Little explanation of this disarray in the Bush administration has been offered, especially given that Liberia’s President Charles Taylor, though built up by the western media as the evil force behind all the civil wars in West Africa, has at most a few hundred lightly armed troops that would remain loyal to him under serious military opposition. Taylor’s other military support is from irregular and unpaid militias that rely on looting the local population. Similarly the rebel Liberians for Reconciliation and Democracy (LURD) forces, which controls much of the country and mounted the recent attacks on Monrovia, are ill-disciplined irregulars, many of them children. None of these forces would be any match for US troops.
One suggestion is that the experience of Somalia in 1993, when 18 US soldiers were killed in the “Black Hawk Down” incident, has made the US military wary of interventions in Africa. But according to one official quoted by the Washington Post, the discussions in the Bush administration last week discounted the Somalia comparison. “These guys [Taylor’s forces] aren’t like [Somali] warlords,” said the official.
Other reports refer to the US military being “overstretched” with more than 200,000 troops in Iraq, the rest of the Persian Gulf, and Afghanistan. This points to the most likely explanation. Liberia is a tiny country in comparison to Iraq, but the continuing military attacks on US and British forces there and the worldwide opposition to the colonial occupation have clearly made the Bush administration extremely wary of getting bogged down in West Africa as well.
For the time being there has been nothing but support reported in the media for a US intervention. As well as repeated requests from African leaders to give a military lead and financial support to the ECOWAS forces, UN Secretary General Kofi Annan has also strongly requested a US military presence.
Editorials in the Washington Post and the New York Times have called for a US-led peacekeeping force, suggesting that in addition to humanitarian considerations it could give a “longer-term future” to US interests in Africa and that the US could claim it was “prepared to use its power for more than narrow self-defence.”
Both the British and French governments have pressed for a US military intervention. Britain has several hundred troops in Sierra Leone backed by a 13,000-strong UN contingent. It has effectively re-colonised the country with British officials in key administrative positions. France has 4,000 troops in Ivory Coast and now that a ceasefire has been imposed is also attempting to build a colonial administration. Whatever their concerns about US rivalry on the African continent, both Britain and France are worried that in the short term the civil war in Liberia could spread and threaten the stability of the whole of West Africa.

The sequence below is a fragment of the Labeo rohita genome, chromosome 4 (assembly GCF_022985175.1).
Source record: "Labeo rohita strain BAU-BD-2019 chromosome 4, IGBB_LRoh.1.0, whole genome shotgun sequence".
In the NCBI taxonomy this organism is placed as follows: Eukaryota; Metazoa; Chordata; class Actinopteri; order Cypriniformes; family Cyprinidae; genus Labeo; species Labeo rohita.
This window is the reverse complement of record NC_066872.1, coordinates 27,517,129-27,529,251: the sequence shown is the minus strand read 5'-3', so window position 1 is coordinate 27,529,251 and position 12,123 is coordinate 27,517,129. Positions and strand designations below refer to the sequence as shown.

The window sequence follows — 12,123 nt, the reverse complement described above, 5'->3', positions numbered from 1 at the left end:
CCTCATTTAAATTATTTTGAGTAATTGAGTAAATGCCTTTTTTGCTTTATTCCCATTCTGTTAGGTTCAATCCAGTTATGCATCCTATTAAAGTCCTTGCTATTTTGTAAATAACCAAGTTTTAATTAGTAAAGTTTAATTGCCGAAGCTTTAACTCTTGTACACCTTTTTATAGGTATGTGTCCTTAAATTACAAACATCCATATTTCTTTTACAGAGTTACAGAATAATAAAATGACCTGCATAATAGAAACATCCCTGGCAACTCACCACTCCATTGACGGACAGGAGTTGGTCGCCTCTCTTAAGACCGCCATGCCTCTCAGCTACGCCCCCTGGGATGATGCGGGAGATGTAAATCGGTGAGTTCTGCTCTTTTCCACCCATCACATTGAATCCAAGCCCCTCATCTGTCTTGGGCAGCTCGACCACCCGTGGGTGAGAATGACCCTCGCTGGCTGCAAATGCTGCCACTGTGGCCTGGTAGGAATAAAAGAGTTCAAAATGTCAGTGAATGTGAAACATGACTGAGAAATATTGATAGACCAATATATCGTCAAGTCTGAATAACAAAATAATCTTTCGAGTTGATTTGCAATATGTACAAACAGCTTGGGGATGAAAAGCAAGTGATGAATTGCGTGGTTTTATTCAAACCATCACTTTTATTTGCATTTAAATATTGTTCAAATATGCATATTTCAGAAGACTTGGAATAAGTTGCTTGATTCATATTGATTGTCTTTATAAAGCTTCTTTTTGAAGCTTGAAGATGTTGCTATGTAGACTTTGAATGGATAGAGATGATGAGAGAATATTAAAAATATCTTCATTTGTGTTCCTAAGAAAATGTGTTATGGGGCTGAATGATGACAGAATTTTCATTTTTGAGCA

Officials have leaked concerns in the US administration that a political settlement should be effected in Liberia before troops are committed. But US policy in the region has been disastrous. The LURD forces are backed by Guinea, a country that the US has looked on favourably as providing a counterweight to Charles Taylor’s regime. Expert assessments of the LURD show that it is made up of sociopaths and criminal elements that would give rise to as many problems as the Taylor regime. The New York-based Human Rights Watch has documented abduction and forced recruitment of child soldiers as well as the use of forced labour, assault and sexual violence against civilians.
Bush’s only consistent pronouncement on the Liberian civil war is that Taylor should go. He told CNN he was confident that Taylor would go peacefully: “I am convinced that he will listen, and make the decision, the right decision, if he cares about his country.”
But although Nigeria has offered to give asylum to Taylor he has little incentive to retire because the US has also insisted that he should be tried for war crimes. The UN-backed war crimes court in Sierra Leone has indicted Taylor and the US-appointed chief prosecutor, David Crane, has loudly attacked Ghana for not arresting Taylor when he took part in peace talks there last month. “The unfortunate situation in Liberia is on their shoulders,” said Crane.
Meanwhile Taylor has insisted that he should remain in Monrovia and only leave after US troops arrive, saying ominously that his forces were still “capable of carrying out havoc in the city.”
Whilst there is no doubt that Taylor is a bloody tyrant, the blaming of one man for the disaster in West Africa is the most banal of explanations. It conveniently ignores the fact that the US put Taylor, criminal record notwithstanding, into power in 1997. More fundamentally it ignores a century long history of western powers milking the area of all its resources, imposing brutal proxy regimes and then finally allowing economic decline to result in “failed states” and wars to be organised by criminal gangs.